As the game shooting season comes to an end, BASC, the UK’S largest shooting organisation, has highlighted the benefits of shooting for the whole of the UK and its population.
Without shooting, the British countryside, in which we all have an interest, would look very different. Shooting is involved in the management of two-thirds of the rural land area, puts £250 million a year into conservation with shooters themselves contributing 3.9 million work days on conservation, the equivalent of 16,000 full time jobs
Research shows that land managed for shooting is richer in biodiversity and that songbirds, for example, benefit from pest control and the management of game such as pheasants and partridges.
Without shooting, rural areas and the national economy as a whole would lose £2.5 billion that shooters spend on goods and services. Shooting supports the equivalent of 74,000 full-time jobs and brings much needed resources into rural areas during the off-season when tourism is at low ebb.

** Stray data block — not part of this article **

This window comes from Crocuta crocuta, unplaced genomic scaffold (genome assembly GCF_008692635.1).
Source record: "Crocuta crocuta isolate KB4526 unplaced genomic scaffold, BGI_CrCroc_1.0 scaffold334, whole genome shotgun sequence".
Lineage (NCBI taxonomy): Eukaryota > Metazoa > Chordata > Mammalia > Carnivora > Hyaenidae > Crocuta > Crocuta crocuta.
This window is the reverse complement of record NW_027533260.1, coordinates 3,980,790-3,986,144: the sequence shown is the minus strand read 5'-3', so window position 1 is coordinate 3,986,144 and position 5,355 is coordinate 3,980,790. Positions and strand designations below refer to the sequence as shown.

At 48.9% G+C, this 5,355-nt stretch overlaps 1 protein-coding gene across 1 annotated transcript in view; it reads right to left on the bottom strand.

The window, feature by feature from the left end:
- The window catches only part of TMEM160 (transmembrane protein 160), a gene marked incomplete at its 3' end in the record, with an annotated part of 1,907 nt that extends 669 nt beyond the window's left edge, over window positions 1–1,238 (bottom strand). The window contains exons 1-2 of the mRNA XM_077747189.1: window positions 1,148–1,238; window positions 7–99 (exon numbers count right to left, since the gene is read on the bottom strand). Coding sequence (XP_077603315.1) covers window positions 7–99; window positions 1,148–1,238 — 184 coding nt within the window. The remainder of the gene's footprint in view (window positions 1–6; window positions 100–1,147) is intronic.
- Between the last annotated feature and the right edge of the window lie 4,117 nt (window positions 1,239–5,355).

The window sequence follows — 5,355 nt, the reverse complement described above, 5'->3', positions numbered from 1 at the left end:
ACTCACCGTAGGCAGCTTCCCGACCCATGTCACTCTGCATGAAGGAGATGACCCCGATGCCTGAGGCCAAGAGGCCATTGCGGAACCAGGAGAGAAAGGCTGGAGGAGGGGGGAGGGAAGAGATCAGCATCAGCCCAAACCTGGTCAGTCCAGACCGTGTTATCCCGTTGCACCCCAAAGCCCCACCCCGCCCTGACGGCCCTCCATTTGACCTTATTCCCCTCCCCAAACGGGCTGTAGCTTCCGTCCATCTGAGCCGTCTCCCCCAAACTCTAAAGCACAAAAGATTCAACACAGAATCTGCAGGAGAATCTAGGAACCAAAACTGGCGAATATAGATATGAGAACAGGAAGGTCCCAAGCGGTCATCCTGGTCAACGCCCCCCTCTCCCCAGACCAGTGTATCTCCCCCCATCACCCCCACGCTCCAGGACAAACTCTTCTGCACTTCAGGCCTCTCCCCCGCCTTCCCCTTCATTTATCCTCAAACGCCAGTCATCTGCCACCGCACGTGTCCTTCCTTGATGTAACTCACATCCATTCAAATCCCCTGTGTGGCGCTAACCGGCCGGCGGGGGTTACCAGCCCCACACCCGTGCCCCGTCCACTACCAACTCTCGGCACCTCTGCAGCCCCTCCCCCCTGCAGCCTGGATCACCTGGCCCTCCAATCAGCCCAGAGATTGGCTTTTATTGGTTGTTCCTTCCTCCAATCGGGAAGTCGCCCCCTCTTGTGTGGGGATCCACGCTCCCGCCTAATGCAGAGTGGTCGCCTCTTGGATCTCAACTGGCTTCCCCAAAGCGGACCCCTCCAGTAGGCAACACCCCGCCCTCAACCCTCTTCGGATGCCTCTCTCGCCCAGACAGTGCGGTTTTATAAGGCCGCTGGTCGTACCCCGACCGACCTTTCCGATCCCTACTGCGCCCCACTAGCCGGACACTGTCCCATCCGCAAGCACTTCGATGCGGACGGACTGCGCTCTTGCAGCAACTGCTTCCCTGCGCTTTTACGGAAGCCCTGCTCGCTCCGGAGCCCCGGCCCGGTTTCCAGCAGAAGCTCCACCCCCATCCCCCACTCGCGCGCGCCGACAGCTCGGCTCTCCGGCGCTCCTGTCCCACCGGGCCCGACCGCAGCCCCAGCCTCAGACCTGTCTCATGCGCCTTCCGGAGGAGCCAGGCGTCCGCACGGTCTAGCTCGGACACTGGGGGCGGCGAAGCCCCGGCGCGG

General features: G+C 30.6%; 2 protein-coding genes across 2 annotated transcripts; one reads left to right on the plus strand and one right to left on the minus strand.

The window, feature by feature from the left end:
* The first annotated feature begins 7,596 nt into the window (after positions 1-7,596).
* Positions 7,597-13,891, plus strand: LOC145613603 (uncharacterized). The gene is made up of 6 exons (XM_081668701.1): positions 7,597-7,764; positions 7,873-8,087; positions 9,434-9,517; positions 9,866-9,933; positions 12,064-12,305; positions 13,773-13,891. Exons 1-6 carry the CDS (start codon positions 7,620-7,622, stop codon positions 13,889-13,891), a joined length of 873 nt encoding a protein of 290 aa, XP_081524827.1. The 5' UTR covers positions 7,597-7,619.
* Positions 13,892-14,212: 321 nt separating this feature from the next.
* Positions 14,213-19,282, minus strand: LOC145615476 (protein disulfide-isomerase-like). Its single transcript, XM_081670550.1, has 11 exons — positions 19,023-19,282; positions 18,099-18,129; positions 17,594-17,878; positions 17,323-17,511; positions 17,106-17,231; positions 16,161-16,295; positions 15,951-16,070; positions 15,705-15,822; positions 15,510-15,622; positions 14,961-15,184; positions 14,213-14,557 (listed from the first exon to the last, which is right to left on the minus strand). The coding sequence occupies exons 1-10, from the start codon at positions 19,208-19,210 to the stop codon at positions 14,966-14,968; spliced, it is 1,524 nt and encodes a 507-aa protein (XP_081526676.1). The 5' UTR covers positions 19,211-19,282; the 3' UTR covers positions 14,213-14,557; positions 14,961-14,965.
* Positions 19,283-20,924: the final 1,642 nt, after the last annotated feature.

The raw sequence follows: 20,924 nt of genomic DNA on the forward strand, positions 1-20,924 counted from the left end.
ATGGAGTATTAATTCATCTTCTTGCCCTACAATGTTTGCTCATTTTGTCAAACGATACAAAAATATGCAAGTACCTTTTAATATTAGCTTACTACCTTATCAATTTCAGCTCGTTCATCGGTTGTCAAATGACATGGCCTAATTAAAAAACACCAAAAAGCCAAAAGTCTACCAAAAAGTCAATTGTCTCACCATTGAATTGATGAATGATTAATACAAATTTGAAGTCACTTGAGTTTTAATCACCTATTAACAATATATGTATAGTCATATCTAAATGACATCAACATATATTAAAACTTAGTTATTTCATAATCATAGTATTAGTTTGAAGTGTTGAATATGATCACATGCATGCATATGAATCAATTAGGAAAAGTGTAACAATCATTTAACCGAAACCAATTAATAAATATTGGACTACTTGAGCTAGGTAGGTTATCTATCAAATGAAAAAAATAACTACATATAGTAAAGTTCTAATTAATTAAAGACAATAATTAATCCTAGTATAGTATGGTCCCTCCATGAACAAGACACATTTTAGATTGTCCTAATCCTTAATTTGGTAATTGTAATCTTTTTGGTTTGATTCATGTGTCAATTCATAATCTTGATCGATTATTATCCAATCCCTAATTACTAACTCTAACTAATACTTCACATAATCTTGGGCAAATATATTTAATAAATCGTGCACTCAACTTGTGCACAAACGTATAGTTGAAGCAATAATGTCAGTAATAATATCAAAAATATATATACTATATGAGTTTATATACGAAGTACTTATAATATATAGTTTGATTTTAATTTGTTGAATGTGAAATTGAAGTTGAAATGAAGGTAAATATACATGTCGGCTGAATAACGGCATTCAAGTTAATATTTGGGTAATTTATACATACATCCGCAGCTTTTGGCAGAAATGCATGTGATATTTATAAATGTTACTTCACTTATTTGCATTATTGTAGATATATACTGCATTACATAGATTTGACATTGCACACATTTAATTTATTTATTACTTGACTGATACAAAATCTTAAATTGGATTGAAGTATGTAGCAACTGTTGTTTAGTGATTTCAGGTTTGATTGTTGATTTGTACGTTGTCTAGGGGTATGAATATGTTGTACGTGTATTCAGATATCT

Without shooting we would all be deprived of the ready availability of game as food. Game meat has increased in popularity year on year as a traditional, natural, wild food. BASC estimates that up to 50 per cent of the game produced in the UK is eaten here with demand for British game still high on the continent.
Alan Jarrett, Chairman of BASC, said: “As another season comes to an end, shooting can congratulate itself on the contribution it makes to conservation in Britain. The countryside is a better, more diverse and vibrant place because of the contribution made by shooting in all its forms.
“However we cannot be complacent. There are challenges ahead and anti-shooting activists out there who want to damage and destroy that contribution. Despite this, thanks in part to the work done by BASC, I am confident that shooting will go from strength to strength in the future.”
Richard Ali, Chief Executive of BASC said: “Many hundreds of thousands of people shoot in the UK. This is an activity that contributes massively to the country and in often unrecognised ways, improves our lives, our countryside and our economy.”